The latest localised weekly data has shown the number of Indian variant cases has risen sharply in two boroughs, with 183 total cases recorded in total in south east London.

Both Greenwich and Bromley now have over 50 cases of the Indian variant, the spread of which is thought to now threaten the Government's June 21 plans.

On Thursday Health Secretary Matt Hancock said the Indian variant is spreading and the latest estimates show it makes up more than half - and possibly as many as three-quarters - of all new Covid cases.

And the newly released figures from Public Health England show that cases of the VOC-21APR-02 are rising locally.

Nationally, the number of cases of the variant has nearly doubled from 3,535 to 6,956 since last week.

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The most affected areas continue to be in the north east such as Bolton, and in a small number of affected areas, hospitalisations are also rising, PHE said.

And the latest now-weekly figures for each local authority show cases leaping ahad in two boroughs.

Greenwich has now recorded 64 cases of the mutant variant, the most in south east London.

As reported on May 17, although data may be delayed, the borough had last week recorded eight cases.

In Bromley, the number of variant cases has also increased significantly, rising from eight to 59.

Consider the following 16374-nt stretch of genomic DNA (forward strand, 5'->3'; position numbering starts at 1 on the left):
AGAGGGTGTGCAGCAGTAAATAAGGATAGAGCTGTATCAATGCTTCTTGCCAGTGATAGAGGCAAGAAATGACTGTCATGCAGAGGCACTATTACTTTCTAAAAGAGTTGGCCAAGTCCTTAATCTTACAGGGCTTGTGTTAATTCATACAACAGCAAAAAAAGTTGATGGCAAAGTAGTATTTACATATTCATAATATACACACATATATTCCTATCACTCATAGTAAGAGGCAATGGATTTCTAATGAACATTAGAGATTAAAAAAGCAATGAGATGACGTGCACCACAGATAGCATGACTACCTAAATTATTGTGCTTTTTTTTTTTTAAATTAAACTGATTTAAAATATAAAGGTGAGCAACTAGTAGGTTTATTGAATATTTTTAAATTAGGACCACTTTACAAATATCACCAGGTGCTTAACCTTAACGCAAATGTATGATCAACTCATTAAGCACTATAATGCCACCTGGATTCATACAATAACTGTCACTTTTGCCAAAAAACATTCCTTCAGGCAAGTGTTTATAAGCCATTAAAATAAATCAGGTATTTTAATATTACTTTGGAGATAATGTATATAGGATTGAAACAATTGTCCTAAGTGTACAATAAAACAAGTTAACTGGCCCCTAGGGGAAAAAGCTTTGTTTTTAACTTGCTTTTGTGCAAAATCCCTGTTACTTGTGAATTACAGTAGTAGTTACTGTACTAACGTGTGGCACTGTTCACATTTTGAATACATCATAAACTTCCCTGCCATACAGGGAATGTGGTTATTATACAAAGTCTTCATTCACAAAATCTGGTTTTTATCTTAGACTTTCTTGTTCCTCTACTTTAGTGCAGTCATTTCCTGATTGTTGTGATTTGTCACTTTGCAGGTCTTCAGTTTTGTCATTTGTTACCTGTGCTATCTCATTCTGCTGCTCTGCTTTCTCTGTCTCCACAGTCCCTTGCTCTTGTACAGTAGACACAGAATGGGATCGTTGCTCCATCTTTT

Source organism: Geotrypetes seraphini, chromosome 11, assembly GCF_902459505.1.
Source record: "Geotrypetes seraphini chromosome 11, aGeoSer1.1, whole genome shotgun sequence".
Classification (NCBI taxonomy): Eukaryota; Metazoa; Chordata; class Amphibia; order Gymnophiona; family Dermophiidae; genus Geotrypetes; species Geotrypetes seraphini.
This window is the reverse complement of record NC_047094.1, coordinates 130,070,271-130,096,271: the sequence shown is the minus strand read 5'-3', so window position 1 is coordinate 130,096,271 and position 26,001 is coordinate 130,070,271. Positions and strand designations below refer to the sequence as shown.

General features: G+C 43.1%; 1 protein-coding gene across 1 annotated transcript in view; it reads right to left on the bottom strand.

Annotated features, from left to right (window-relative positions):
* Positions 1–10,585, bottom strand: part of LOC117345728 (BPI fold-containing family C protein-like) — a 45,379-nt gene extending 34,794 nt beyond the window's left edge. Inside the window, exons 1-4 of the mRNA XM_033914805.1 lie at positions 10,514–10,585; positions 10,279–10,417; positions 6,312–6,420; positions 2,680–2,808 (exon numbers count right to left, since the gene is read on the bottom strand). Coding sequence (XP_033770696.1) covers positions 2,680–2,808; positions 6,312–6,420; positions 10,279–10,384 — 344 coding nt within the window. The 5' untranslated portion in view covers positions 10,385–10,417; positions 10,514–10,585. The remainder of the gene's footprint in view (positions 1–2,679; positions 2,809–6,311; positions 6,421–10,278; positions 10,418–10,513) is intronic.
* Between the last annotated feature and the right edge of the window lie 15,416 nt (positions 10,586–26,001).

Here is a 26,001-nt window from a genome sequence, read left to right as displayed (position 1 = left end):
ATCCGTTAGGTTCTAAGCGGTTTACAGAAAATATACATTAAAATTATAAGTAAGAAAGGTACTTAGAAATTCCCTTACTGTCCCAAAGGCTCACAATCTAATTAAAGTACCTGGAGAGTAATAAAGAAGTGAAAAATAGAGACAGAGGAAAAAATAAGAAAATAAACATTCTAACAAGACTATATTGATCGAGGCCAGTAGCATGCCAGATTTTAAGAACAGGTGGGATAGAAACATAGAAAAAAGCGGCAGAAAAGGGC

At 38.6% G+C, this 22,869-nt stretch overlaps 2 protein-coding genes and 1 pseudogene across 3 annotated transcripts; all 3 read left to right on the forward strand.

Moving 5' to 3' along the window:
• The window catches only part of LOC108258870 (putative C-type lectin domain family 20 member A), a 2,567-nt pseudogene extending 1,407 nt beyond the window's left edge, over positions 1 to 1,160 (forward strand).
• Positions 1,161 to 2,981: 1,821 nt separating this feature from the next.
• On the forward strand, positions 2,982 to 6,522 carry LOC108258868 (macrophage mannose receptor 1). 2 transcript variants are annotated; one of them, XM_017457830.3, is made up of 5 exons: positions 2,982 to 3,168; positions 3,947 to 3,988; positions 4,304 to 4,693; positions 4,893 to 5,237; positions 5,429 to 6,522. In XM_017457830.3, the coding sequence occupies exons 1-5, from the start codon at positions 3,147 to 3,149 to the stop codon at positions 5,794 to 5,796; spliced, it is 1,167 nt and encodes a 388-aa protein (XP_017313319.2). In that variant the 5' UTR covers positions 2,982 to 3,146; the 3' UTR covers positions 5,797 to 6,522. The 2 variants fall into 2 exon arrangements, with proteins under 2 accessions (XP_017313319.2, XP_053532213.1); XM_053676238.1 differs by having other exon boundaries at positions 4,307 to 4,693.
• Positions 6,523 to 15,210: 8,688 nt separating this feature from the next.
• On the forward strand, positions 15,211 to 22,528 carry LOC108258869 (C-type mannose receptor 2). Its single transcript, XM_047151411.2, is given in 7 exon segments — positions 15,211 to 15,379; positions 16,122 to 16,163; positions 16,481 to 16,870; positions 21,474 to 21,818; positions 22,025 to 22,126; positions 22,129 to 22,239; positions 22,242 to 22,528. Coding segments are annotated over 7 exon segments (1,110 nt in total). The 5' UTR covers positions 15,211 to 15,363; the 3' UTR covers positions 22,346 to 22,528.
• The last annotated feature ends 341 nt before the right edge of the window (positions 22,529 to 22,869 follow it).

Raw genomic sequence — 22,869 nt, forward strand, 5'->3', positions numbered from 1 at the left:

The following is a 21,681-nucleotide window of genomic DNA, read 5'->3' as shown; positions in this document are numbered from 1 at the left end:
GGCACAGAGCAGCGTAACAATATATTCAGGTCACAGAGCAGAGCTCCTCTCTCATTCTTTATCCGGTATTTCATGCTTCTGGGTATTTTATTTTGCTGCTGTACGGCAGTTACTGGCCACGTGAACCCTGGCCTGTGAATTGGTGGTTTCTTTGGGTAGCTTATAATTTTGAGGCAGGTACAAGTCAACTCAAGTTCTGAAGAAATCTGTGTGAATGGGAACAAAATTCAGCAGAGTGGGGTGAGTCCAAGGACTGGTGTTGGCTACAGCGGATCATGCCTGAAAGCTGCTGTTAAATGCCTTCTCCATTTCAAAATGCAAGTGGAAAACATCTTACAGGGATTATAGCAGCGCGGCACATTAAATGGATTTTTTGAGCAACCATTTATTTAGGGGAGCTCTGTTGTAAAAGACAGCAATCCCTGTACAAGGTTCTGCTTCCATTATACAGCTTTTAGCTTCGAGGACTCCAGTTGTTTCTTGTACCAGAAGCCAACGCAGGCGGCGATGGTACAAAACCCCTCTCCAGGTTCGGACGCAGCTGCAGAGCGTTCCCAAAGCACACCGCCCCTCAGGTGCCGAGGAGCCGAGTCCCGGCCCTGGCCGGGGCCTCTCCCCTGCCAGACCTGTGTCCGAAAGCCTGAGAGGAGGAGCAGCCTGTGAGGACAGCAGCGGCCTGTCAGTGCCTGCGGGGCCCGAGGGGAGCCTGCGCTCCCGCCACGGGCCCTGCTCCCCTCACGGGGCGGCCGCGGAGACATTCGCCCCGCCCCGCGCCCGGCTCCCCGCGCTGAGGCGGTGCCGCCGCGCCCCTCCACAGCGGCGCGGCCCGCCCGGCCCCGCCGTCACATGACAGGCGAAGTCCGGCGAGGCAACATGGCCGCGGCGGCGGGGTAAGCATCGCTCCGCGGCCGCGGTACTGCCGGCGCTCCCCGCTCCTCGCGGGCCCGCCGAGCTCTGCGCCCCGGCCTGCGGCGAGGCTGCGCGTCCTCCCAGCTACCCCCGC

In Bexley, the number is much lower, with just 27 cases reported.

Also in south east London, Southwark has recorded 17 cases of the Indian variant, whilst Lewisham has the lowest number with 16.

Nearby, Dartford has recorded 13 new cases of the variant, whilst Croydon is one of the highest in the country with 76.

Cases of the variant are increasing across the country, and nationwide, up to 25 May, 201 people who were confirmed to have VOC-21APR-02 attended A&E, resulting in 43 admissions.

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But health bodies say they are doing their best to contain the spread, and say they are confident that numbers are currently low.

Dr Jenny Harries, Chief Executive, UK Health Security Agency, said: "With cases of the variant first identified in India continuing to rise in some areas, we are urging people to be very cautious and follow the guidance on hygiene, face coverings, social distancing and meeting outdoors.

"We now know that getting both vaccine doses gives a high degree of protection against this variant and we urge everyone to have the vaccine when the NHS invites you."

In London, PHE is working across the health system and with borough council leaders in parts of the city where cases have been identified.

A targeted approach is being used throughout the city, including Hounslow and other parts of west London, where dispersed clusters have been detected.

This includes whole genome sequencing, PCR testing, settings-based testing, enhanced contact tracing, self-isolation support, and enhanced vaccine deployment to ensure that second doses for priority groups are brought forward and that maximum uptake is achieved for first doses.

Evidence shows that VOC-21APR-02 is likely to be more transmissible than the dominant B.1.1.7 ‘Kent’ variant. Cases of VOC-21APR-02 have continued to grow faster than B.1.1.7 but an increase in overall cases of coronavirus (COVID-19) infections has only been seen in a small number of areas.

PHE experts are monitoring the situation closely to establish how much more transmissible VOC-21APR-02 may be.